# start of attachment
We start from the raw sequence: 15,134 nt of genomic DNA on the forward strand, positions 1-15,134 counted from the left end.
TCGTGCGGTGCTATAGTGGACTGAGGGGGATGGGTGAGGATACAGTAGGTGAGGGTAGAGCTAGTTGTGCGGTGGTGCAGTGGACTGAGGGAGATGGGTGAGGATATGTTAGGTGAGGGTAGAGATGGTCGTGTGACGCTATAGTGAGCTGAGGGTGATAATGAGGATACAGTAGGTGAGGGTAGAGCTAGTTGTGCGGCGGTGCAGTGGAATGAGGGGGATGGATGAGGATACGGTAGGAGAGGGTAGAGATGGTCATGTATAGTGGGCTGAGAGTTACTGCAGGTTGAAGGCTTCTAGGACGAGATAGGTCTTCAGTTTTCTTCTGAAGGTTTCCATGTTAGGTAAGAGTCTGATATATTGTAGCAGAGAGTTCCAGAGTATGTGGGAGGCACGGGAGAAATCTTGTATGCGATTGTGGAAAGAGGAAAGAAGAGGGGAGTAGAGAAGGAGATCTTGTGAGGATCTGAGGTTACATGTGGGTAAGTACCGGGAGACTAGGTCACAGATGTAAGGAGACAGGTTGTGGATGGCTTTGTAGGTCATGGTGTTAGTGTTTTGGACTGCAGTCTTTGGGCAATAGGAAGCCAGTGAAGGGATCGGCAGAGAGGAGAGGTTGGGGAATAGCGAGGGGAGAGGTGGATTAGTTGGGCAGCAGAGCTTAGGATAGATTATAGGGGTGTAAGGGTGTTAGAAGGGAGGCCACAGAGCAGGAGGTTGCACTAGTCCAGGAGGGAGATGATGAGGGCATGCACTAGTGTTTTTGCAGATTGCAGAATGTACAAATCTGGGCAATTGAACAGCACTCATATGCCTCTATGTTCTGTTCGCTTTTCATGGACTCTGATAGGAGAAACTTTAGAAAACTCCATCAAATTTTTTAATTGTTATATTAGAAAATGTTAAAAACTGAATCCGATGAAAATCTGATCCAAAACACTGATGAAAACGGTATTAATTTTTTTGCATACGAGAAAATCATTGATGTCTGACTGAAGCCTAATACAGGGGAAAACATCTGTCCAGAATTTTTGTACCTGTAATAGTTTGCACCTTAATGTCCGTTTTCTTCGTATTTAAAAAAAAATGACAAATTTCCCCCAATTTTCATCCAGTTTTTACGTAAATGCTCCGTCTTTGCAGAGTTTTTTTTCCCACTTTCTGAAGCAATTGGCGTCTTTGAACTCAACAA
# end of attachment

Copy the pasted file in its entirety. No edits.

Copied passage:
We start from the raw sequence: 15,134 nt of genomic DNA on the forward strand, positions 1-15,134 counted from the left end.
TCGTGCGGTGCTATAGTGGACTGAGGGGGATGGGTGAGGATACAGTAGGTGAGGGTAGAGCTAGTTGTGCGGTGGTGCAGTGGACTGAGGGAGATGGGTGAGGATATGTTAGGTGAGGGTAGAGATGGTCGTGTGACGCTATAGTGAGCTGAGGGTGATAATGAGGATACAGTAGGTGAGGGTAGAGCTAGTTGTGCGGCGGTGCAGTGGAATGAGGGGGATGGATGAGGATACGGTAGGAGAGGGTAGAGATGGTCATGTATAGTGGGCTGAGAGTTACTGCAGGTTGAAGGCTTCTAGGACGAGATAGGTCTTCAGTTTTCTTCTGAAGGTTTCCATGTTAGGTAAGAGTCTGATATATTGTAGCAGAGAGTTCCAGAGTATGTGGGAGGCACGGGAGAAATCTTGTATGCGATTGTGGAAAGAGGAAAGAAGAGGGGAGTAGAGAAGGAGATCTTGTGAGGATCTGAGGTTACATGTGGGTAAGTACCGGGAGACTAGGTCACAGATGTAAGGAGACAGGTTGTGGATGGCTTTGTAGGTCATGGTGTTAGTGTTTTGGACTGCAGTCTTTGGGCAATAGGAAGCCAGTGAAGGGATCGGCAGAGAGGAGAGGTTGGGGAATAGCGAGGGGAGAGGTGGATTAGTTGGGCAGCAGAGCTTAGGATAGATTATAGGGGTGTAAGGGTGTTAGAAGGGAGGCCACAGAGCAGGAGGTTGCACTAGTCCAGGAGGGAGATGATGAGGGCATGCACTAGTGTTTTTGCAGATTGCAGAATGTACAAATCTGGGCAATTGAACAGCACTCATATGCCTCTATGTTCTGTTCGCTTTTCATGGACTCTGATAGGAGAAACTTTAGAAAACTCCATCAAATTTTTTAATTGTTATATTAGAAAATGTTAAAAACTGAATCCGATGAAAATCTGATCCAAAACACTGATGAAAACGGTATTAATTTTTTTGCATACGAGAAAATCATTGATGTCTGACTGAAGCCTAATACAGGGGAAAACATCTGTCCAGAATTTTTGTACCTGTAATAGTTTGCACCTTAATGTCCGTTTTCTTCGTATTTAAAAAAAAATGACAAATTTCCCCCAATTTTCATCCAGTTTTTACGTAAATGCTCCGTCTTTGCAGAGTTTTTTTTCCCACTTTCTGAAGCAATTGGCGTCTTTGAACTCAACAA